20th July 2017
Profit and Purpose: It Pays to Do Good
It’s not news that sustainability is on the agenda, but a recent influx of statistics triggered by a new Unilever report has changed the conversation. Rather than the desire to be more sustainable being immediately handcuffed by the fear of cost implications, we now have hard evidence that sustainability pays, and that having a purpose seated in sustainability will help you turn a healthy profit.
The report in question reveals numerous things, including that one third of consumers choose brands based on their social and environmental purpose and impact. 20,000 adults were surveyed over 5 markets, and one in five of them claimed that if sustainability credentials and intentions were made clearer on packaging, they would be more inclined to buy. So what does this mean fiscally? According to this report, a potential £817bn is waiting to be unlocked. Unilever can simply look at its own books if it still needs convincing: in 2015, Unilever’s ‘sustainable living’ brands (which include Dove & Ben & Jerry’s) drove around 50% of the company’s global growth, and collectively they are currently growing 30% faster than its hundreds of other brands.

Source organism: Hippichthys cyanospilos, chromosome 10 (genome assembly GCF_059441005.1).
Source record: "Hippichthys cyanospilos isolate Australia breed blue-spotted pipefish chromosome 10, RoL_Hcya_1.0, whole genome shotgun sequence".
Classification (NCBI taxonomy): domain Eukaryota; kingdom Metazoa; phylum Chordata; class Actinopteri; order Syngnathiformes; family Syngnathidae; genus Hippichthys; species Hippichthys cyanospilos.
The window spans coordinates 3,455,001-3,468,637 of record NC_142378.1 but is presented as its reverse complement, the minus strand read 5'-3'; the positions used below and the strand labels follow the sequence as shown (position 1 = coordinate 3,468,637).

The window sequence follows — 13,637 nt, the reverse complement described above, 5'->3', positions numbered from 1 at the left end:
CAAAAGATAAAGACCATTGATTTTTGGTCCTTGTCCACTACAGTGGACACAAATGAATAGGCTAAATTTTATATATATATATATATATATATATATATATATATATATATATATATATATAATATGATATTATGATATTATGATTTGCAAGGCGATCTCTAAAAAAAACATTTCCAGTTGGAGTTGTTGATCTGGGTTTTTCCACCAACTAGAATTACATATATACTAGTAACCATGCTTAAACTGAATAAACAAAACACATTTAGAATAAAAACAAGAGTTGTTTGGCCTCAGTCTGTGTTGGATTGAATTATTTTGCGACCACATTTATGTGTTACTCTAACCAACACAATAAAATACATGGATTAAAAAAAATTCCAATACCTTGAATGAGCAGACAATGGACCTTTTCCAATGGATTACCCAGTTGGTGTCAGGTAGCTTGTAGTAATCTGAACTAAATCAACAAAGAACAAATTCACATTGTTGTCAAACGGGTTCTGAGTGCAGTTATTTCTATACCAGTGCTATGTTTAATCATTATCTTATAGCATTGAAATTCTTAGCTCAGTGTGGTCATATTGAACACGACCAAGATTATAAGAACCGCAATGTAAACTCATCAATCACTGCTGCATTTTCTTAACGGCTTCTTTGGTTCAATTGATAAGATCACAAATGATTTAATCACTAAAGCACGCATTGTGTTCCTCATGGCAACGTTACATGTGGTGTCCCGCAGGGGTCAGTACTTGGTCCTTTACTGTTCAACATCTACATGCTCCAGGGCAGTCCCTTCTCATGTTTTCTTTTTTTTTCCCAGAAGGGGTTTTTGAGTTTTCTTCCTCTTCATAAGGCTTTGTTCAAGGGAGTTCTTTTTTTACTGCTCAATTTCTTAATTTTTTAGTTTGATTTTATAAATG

Unilever isn’t the only one to highlight the importance of consumer buying power with regards to sustainability. If companies fear that taking sustainability measures along their supply chain will impact the final product cost and lead to customers going for cheaper options, they can think again. Environmental Leader conducted a study on sustainable wine shopping in the US. It found that on average, respondents were prepared to pay a $7 premium on wines produced through ‘sustainable’ practices.
To compound this, in Unilever’s study, 53% of UK respondents and 78% of US respondents say they feel better when buying from brand with a positive social and environmental impact. Even more convincing is the 88% of respondents in India and 85% in Brazil saying the same thing. Marketing Week has suggested that buyers in these emerging economies see the impact of unsustainable practices more readily, so feel more passionately. But whatever the reason, increased final product price might not be the barrier some think: consumers desire a more sustainable brand, and are willing to pay for it.
The scores are in and the answer is staring us blindly in the face: sustainability pays, and brand purpose and profit go hand in hand. But you have to give what you take: companies must sincerely invest in the future of the planet as well as in their bottom line. If this wealth of evidence is anything to go by, the costs will be well worth it: consumers will feel more fulfilment when they shop, companies will turn a healthy profit, and most importantly, sustainable practices will gain the whole boardroom’s vote and brands can truly be a force for good.
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